I need a holiday. I keep making mistakes. I did it again today.
Michael Gove spoke here this morning. In a typically robust and engaging performance he repeated his scepticism about competence based curricula like our own Opening Minds. Gove is highly rated by just about everyone and is very likely to be running our schools this time next year. I need to keep on the right side of him to try to persuade him and his team to be a bit more open minded about Opening Minds. So, this morning I politely asked Michael if he would have an on-line debate with me so we could go into the issues in more depth than was possible in a ten minute Q and A session. He kindly agreed.
So far so good. But then this afternoon I was at a Conservative Home conference organised to brief various public affairs types on the Tory Party as it prepares for power.
In response to a question about whether the Conservatives could have a positive message for the next election I contrasted Conservative health spokesman Andrew Lansley (who was here last night) with Michael Gove.
I recalled the difference between Labour’s education strategy pre-1997 and their health strategy. In the former case, David Blunkett battled with his own Party to make clear he would keep most of the framework created by Kenneth Baker in the 1988 Education Reform Bill but with some changes at the margins, acceleration of elements like the literacy strategy and also using money from abolishing assisted places to reduce primary class sizes. In health, by contrast, Labour said the Tories were totally wrong and pledged to dismantle the Conservative internal market, which they subsequently did, only to later rebuild it under Alan Milburn at huge cost.
Approaching the next election Lansley is in the Blunkett position, broadly endorsing Labour’s approach but emphasising areas he would change, things he would stop and new offers he would make. But Gove sounds more like Labour on health in 1997 suggesting that the whole school system is in a mess and that only the practice he likes from the very best schools is worth emulating. Gove is also arguing for some profound changes in funding and structure. Indeed his agenda was described by Tim Montgomerie of Conservative Home as ‘a school revolution’.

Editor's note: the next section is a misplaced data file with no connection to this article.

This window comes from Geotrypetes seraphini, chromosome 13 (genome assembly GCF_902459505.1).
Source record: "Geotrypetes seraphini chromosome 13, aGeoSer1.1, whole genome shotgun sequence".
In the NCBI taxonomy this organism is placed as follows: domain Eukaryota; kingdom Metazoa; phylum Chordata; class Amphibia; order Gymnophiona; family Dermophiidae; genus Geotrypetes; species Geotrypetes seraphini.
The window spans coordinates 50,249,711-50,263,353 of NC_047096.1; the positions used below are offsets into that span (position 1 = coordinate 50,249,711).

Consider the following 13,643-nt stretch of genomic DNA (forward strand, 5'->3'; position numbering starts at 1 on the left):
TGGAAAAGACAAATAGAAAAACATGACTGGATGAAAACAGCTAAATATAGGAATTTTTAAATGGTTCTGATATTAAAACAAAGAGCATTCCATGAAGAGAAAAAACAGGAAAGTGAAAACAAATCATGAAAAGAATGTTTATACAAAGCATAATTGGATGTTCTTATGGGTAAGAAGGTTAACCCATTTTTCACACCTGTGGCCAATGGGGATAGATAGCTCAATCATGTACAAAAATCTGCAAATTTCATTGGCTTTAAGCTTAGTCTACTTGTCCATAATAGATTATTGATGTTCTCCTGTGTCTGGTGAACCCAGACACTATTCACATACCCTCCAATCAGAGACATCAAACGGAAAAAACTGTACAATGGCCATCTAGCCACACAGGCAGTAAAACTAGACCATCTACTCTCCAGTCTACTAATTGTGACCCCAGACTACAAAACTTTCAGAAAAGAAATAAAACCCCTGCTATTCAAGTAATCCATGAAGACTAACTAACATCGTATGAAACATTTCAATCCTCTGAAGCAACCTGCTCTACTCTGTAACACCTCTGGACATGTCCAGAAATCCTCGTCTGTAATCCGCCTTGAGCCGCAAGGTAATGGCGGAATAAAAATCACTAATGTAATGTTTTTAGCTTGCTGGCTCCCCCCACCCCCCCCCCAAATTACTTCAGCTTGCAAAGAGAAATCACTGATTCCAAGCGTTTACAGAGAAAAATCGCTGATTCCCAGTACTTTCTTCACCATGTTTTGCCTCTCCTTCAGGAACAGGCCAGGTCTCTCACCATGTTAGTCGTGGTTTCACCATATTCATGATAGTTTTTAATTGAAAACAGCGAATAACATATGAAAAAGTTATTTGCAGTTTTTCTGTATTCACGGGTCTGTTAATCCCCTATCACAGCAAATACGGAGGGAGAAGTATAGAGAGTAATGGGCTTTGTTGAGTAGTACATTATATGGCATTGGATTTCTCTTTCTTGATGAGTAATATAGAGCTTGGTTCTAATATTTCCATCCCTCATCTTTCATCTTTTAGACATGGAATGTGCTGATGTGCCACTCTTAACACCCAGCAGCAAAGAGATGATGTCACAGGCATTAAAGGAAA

The contrast was underlined in the audience reaction to the speeches. Both got warm applause, with many people clearly agreeing. But while no one seemed to want to disagree loudly with Lansley, with Michael Gove I have never known an event where so many people came up to me at the end to express concern about what they had heard, including two head teachers. (Not that this will worry Michael too much as cocking a snook at the educational establishment is, I suspect, part of his strategy)
Not everyone will agree with me so far, but it's not that which is the problem. You see, the minister in charge of health policy for Labour in 1997 was Frank Dobson and so, in front of lots and lots of Conservatives, I said ‘in his tendency to condemn the schools system wholesale Michael Gove reminds me a bit of Frank Dobson’.
It is a toss up which of these two eminent politicians of different generations would be most appalled by my comparison. But when Michael is told – which he most certainly will be – that could be our bridges burnt.
I suppose it’s too late to say sorry?
Despite the pandemic, school pupils are demonstrating creative confidence and a commitment to making their communities a better place.
Anyone in education knows we so often have to make the case for the value of arts and creative activities. The lockdown gives us a chance to recognise their value – now and moving forward.